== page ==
The US Department of Energy (DOE) has launched its first Grid Optimization (GO) Competition, created by the Advanced Research Projects Agency-Energy (ARPA-E),
The competition is a series of challenges to develop software management solutions for a reliable, resilient and secure American electricity grid.
Today marks the beginning of GO Challenge 1, offering up to $4 million in prizes to develop new algorithms to make routing power across the grid faster and more efficient.
The GO Competition will consist of multiple challenge rounds. The first will focus on the problem of security constrained optimal power flow (SCOPF). Competitors will develop software to route power in a reliable and cost-effective way to customers across a power grid. Competitors will test their algorithms on complex, realistic power system models, and participants will be scored on their performance relative to other competitors. Challenge winners will find an efficient, minimum-cost solution to the SCOPF problem.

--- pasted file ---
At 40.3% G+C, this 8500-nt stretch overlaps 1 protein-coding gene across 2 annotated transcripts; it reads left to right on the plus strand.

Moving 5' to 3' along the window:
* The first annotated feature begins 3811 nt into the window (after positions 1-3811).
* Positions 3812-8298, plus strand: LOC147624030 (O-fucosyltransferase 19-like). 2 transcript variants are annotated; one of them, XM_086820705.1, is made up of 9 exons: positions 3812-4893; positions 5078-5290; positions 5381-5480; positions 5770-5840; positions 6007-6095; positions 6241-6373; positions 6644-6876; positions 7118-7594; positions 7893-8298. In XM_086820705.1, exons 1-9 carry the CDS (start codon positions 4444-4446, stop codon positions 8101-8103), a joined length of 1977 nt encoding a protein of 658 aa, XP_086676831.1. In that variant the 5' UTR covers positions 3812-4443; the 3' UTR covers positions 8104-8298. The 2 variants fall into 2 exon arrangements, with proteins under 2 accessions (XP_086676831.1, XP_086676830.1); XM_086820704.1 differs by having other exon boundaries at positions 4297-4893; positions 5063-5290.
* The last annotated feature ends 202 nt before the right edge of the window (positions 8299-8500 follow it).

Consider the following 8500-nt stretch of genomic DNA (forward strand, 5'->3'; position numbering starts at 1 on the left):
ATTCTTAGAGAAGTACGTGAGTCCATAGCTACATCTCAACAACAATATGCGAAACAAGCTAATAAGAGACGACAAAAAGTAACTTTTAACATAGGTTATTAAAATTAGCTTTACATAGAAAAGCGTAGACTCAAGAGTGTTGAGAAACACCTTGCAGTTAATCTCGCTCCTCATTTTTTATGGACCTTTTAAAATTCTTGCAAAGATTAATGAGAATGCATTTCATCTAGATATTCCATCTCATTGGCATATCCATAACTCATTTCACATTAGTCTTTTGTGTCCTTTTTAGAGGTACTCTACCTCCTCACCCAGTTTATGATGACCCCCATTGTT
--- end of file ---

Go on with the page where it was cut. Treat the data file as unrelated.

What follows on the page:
Secretary Perry said: “A secure, resilient, and reliable electrical grid is essential for American families and small businesses, as well as our national security.
“Through the GO Competition, we are calling on the ingenuity of the U.S. innovation community to help us modernize our grid and address the challenges it is facing today and tomorrow.”
Today’s grid software was designed for a power grid built around large, centralized power plants. In recent years, the grid has become more diverse, with the rapid development of new energy sources like battery storage, wind and solar power, and distributed energy resources (DER) creating a new set of grid management challenges. Grid operators require new approaches to the underlying modeling, optimization, and control methods that will ultimately increase grid flexibility, reliability, and resilience.
The GO Competition was developed by ARPA-E with support from Pacific Northwest National Laboratory (PNNL).
Source: Company Press Release